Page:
Advancing the use of Earth Observation Data for critical issues relating to Land, Climate, Food and Nutrition in AFRICA

The GEO Highlights 2017-2018 Report - published by Group on Earth Observations (GEO) - showcases some exemplary use-cases gathered from across GEO’s Work Programme activities, and represents contributions from among the 100 GEO member countries and more than 120 partners supporting GEO’s mission.

The report highlights efforts the GEO community has made over the past year transforming Earth observations into knowledge and tools for sustainable development. Among these efforts, the report focuses also on several initiatives in Africa advancing the use of Earth Observation data for critical issues relating to land degradation neutrality, air pollution, food security, disaster risk reduction and other challenges.

Africa & GEO: focusing on concrete actions

Africa Regional Data Cube

The initiative lays groundwork for first continental-scale access to analysis ready data (ARD).

Launched in May 2018, Africa Regional Data Cube is a tool that harnesses the latest Earth observation and satellite technology to help Kenya, Senegal, Sierra Leone, Ghana, and Tanzania address food security, as well as issues relating to agriculture, deforestation, and water access.

GEO is now working with its partners to scale up this project to the whole of Africa, to help improve understanding of Africa’s changing landscape, providing much-needed insights, knowledge and ARD for more informed, strategic and inclusive decision-making across the continent.

Kenya’s first national crop monitor

The project aims to strengthen food security.

In 2018, Kenya’s Ministry of Agriculture, Irrigation, Livestock and Fisheries issued the country’s first national crop monitor, with support from NASA SERVIR, Regional Center for Mapping of Resources for Development (RCMRD), and GEO Global Agricultural Monitoring (GEOGLAM).


The Initiative focuses on four key thematic areas: adaptation to climate change, improved food security and water extremes management, access to raw materials, and access to energy.

GEO-CRADLE promotes the sustainable and continuous uptake and exploitation of Earth observation services and data in North Africa, the Middle East and the Balkans, and the implementation of GEOSS and Copernicus in response to regional needs.

Recently, GEO-CRADLE has launched Regional Tools for Soil Spectroscopy and climate data access.

A Regional Soil Spectral Library (SSL) for North Africa, the Middle East and the Balkans has been developed as part of the GEO-CRADLE pilot project ‘Improved Food Security - Water Extremes Management’. Healthy soils provide essential services such as food production, prevention of land degradation, water quality, and they act as carbon sinks. Monitoring of soil quality and soil properties is necessary to ensure these benefits are realized. One of the most important technologies used to monitor soils is soil spectroscopy, which uses the spectral information of soil samples to derive their properties, including soil degradation, moisture content, chemistry composition, pedogenesis, geochemistry, physics, microbiology, mineralogy, mining and more. The Regional Soil Spectral Library enables researchers and decision makers to explore a regional soil spectral dataset that contains metadata on the soils sampled, their key properties, and their spectral signature.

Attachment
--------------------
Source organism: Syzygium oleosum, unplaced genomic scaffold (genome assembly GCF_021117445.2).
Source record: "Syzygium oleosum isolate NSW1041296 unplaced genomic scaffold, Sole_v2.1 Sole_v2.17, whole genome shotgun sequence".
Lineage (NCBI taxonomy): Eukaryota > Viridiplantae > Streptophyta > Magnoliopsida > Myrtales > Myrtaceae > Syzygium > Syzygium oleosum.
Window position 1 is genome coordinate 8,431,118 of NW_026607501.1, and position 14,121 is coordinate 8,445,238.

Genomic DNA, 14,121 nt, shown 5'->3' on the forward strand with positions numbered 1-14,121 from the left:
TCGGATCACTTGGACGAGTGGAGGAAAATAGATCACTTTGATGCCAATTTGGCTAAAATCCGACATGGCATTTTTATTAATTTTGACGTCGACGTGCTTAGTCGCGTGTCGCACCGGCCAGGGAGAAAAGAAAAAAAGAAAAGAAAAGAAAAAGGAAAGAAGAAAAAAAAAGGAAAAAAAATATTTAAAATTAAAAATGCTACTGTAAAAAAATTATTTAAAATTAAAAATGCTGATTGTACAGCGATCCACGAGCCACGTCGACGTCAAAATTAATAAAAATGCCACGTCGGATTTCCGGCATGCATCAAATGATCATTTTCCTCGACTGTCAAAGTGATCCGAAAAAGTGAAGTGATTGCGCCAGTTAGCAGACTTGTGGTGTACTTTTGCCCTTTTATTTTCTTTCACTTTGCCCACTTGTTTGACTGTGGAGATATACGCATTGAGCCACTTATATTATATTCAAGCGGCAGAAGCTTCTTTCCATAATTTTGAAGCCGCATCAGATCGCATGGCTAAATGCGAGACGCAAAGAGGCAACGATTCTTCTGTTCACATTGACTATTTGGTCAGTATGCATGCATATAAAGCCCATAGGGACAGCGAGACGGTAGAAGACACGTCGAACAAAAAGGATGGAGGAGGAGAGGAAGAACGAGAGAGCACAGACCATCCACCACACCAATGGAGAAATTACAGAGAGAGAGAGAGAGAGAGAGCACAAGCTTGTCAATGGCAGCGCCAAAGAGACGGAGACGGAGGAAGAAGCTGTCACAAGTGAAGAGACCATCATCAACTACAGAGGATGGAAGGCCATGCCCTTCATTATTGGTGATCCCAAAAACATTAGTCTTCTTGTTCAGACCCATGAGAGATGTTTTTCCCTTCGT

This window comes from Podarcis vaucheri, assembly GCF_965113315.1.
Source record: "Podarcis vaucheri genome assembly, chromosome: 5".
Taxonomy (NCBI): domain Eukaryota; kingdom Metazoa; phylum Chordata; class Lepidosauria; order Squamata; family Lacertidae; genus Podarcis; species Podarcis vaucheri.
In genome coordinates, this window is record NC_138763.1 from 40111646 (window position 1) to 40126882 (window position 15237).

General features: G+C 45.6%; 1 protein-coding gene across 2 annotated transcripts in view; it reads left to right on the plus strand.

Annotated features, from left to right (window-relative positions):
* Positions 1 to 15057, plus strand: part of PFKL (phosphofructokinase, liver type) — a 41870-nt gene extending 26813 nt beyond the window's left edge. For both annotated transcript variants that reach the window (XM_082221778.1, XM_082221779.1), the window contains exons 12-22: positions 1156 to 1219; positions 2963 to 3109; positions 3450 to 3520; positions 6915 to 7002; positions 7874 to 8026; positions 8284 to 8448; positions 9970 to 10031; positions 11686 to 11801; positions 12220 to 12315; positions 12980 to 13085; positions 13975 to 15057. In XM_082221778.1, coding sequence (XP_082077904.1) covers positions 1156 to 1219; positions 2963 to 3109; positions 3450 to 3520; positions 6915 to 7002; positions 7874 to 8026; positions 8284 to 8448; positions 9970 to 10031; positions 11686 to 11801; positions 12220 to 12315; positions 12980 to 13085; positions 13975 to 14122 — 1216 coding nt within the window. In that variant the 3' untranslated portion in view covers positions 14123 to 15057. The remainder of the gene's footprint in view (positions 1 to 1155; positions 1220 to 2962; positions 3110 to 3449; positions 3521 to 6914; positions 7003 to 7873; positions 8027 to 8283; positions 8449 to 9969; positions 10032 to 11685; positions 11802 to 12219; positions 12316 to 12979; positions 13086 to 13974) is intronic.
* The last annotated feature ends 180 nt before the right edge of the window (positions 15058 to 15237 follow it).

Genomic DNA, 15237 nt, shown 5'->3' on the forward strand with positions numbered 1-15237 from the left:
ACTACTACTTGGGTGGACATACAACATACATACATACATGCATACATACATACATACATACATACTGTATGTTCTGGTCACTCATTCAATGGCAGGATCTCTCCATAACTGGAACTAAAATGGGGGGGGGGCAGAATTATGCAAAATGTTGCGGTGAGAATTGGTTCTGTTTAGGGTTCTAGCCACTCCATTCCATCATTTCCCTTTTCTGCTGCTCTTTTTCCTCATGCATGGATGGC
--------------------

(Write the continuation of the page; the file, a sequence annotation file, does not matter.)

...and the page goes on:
As part of the GEO-CRADLE ‘Adaptation to Climate Change’ pilot project, the Data Extraction Application for Regional Climate (DEAR-Clima) was developed. DEARClima is an interactive web application tool that visualizes and provides time series of essential climate variables and climate indices based on high horizontal resolution Regional Climate Model (RCM) simulations from the Coordinated Regional Downscaling Experiment (CORDEX) research programme. Open, reliable and user friendly access to future climate change data from high resolution RCM projections is essential to support decision makers, stakeholders, intermediary users and end-users for climate change mitigation and adaptation.

Africa & GEO... looking forward

Since July 2017, GEO’s Executive Committee has approved 127 GEO Participating Organizations, among which there are AFRICAN Climate Change Research Centre (ACCREC) and Central AFRICAN Forest Commission (COMIFAC) representing African continent.

The number of new Earth observation data providers contributing to the GEOSS Platform has grown significantly each year, and now includes more than 180 brokered data catalogues from over 7,000 data providers, and consists of 415 million discoverable Earth observations. Among new data catalogues added to the GEOSS Platform (see p. 19 of the Report), there is also Economic Community of West AFRICAN States (ECOWAS).

Download the GEO Highlights 2017-2018 Report and read more featuring global stories from the GEO community on the use of Earth Observation data.


4 - 9 November 2019, Canberra, Australia will welcome the global Group on Earth Observations (GEO) community of practitioners, policy experts and decision makers for for the 2019 GEO Ministerial Summit: ‘Investing in Earth Observations’Ministers from GEO’s 105 Member Countries are expected to come together in support of activities that enable the use of Earth observation data, information and services for better decision making across a range of crucial development and environmental issues, including the UN 2030 Agenda for Sustainable Development, the Paris Agreement and the Sendai Framework for Disaster Risk Reduction.